Yet the croft has been renovated, reopened, and is now brimming with writers, aspirant poets, from Shropshire to Pontefract, Selkirk to Stirling. There are 16 in all. 'If you step outside for a breath,' one declares, 'all you do is bump into somebody scribbling, or eyeing the sheep.'
Moniack's opening marks Arvon's 25th anniversary. In 1968 the Totleigh Barton centre opened near Okehampton, and in 1975 Lumb Bank in Yorkshire marked an expansion. Sophia Fraser, Moniack's Arvon lady in residence, is delighted. Having set the venture in motion just over a year ago, all seven weeks of courses spread across the summer are fully booked. Only the playwriting course has vacancies. 'It's fantastic,' she says, 'no one quite knows what to expect.'
It is Wednesday night, the midway point. We are in the long meeting room; writers are popping in and out, sitting in alcoves, lounging in armchairs near the big fireplace, comparing notes over bottles of Hungarian plonk. Someone slopes past, pencil poised; no one notices. Great smells drift from the kitchen.
Unrelenting informality is the order of the day, a tone firmly set by the course's tutors. Liz Lochhead, in leopardskin leggings and flashing earrings, sits in a huddle of earnest debaters; Roger McGough, a pale giraffe with a sad lion's head, saunters by in a baggy tracksuit and sits near Black Angus - Aonghas MacNeacail - the course's guest reader, here to do his one-night stand of Gaelic poems with English translations.
Alan, a primary teacher from Fife, senses an oddity in it all: 'When we head down to Beauly (the nearest town) to get a pint, the guys at the bar take half a squint and say right off: 'Ah, you'll be the writers, then, from up by.' ' Looking around, I can't spot the giveaway. No inky fingers; no stubs of pencil perched behind ears; no consumptive pallor.'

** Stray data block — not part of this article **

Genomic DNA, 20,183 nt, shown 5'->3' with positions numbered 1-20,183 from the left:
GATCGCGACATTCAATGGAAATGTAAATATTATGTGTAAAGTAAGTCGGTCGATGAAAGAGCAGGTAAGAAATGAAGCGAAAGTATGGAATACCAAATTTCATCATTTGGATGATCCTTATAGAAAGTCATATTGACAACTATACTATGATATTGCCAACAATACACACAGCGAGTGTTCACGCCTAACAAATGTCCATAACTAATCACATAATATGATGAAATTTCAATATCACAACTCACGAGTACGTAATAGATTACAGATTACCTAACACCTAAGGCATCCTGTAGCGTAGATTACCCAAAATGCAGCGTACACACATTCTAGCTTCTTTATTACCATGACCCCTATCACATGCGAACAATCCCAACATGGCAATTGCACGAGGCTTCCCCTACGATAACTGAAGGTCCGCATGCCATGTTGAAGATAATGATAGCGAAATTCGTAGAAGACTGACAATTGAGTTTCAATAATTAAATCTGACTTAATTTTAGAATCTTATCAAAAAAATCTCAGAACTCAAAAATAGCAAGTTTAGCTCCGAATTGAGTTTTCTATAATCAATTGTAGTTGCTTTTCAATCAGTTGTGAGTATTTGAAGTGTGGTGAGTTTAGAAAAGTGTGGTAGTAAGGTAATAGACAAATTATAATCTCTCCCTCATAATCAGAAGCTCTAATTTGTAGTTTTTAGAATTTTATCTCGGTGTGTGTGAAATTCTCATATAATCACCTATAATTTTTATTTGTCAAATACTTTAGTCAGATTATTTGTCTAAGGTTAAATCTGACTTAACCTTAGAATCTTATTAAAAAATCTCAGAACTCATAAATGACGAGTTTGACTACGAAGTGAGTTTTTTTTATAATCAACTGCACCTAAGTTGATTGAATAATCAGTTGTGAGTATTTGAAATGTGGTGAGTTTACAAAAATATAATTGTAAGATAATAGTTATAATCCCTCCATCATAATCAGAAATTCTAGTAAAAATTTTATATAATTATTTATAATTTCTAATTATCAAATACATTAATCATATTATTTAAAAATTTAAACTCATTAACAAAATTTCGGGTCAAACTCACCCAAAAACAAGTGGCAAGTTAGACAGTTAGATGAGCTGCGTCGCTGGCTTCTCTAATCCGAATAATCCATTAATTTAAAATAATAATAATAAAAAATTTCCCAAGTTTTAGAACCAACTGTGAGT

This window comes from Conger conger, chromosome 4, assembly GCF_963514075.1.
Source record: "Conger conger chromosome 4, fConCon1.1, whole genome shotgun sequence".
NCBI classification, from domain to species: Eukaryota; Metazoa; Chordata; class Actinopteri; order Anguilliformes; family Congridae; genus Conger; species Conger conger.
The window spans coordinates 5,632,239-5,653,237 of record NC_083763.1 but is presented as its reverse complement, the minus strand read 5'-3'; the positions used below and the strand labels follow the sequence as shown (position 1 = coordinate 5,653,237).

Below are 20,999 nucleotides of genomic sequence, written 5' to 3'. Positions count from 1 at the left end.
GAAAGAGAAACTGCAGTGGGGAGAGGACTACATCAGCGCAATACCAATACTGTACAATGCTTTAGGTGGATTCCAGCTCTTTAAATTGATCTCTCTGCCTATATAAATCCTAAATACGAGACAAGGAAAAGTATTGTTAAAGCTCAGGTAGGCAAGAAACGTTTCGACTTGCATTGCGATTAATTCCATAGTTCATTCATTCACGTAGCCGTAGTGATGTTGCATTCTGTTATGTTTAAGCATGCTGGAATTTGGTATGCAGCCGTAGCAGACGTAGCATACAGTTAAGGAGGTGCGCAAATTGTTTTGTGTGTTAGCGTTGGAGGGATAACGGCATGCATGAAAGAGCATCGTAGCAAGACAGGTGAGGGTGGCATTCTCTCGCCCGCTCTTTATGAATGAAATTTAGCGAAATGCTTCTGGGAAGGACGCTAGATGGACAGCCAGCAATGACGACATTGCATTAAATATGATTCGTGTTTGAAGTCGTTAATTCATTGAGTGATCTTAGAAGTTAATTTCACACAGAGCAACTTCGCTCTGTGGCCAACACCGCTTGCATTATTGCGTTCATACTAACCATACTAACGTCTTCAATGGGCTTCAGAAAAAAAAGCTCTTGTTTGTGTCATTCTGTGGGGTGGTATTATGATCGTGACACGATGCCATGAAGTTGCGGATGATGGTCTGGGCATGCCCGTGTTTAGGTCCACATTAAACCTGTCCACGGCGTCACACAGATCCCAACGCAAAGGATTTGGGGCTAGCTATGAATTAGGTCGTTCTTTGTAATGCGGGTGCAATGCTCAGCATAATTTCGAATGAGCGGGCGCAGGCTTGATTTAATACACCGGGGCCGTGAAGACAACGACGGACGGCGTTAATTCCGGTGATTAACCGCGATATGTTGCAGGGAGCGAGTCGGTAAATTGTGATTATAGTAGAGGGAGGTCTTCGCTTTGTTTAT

The Arvon ideal of releasing creative energy and offering mutual help guided and influenced by professionals is assented to by everyone I speak to. Each morning, communal sessions followed by workshops led by the tutors, crank the creative motor to life, after which the participants write, discuss work in progress, retreat to their rooms to tussle with words, track down tutors for personal help, or strike out across the tilt of the hill beneath the shadow of snow-flecked Ben Wyvis. For those susceptibile to the landscape, is such a setting a distraction or inspiration?
'It makes little difference where you're located,' says Roger McGough. Liz Lochhead, who has tutored in Yorkshire and Devon on 20 courses, quickly concurs. 'It's to do with the group and with its ability to seize the opportunity. They show each other their work. They are taken seriously as writers.'
The note of seriousness softly ricochets round the croft as the night wears on. Aonghas MacNeacail's readings (a buoyant litany of poems on cats, the kirk and black Angus's family), concern the potent force of minority languages and dialect - Scouse or Scots - and the tripwires or resonance they incubate in poetry. A lamp glows in one corner beneath a bookshelf, while Liz Lochhead glows in another, conducting the argument, seizing the moment to read, in tandem with Roger McGough, Edwin Morgan's The First Men on Mercury, a performance as dynamic as the language whose roots it celebrates.
I leave towards midnight. The croft lights blaze into the darkness, casting shadows and laughter into the silence. Scanning the sky for signs of the planets, I trip on a sheep, stand up, apologise, feeling sheepish, then scribble the incident into my notebook. 'This place will infect you,' someone had said. It had already. Arvonitis has landed.
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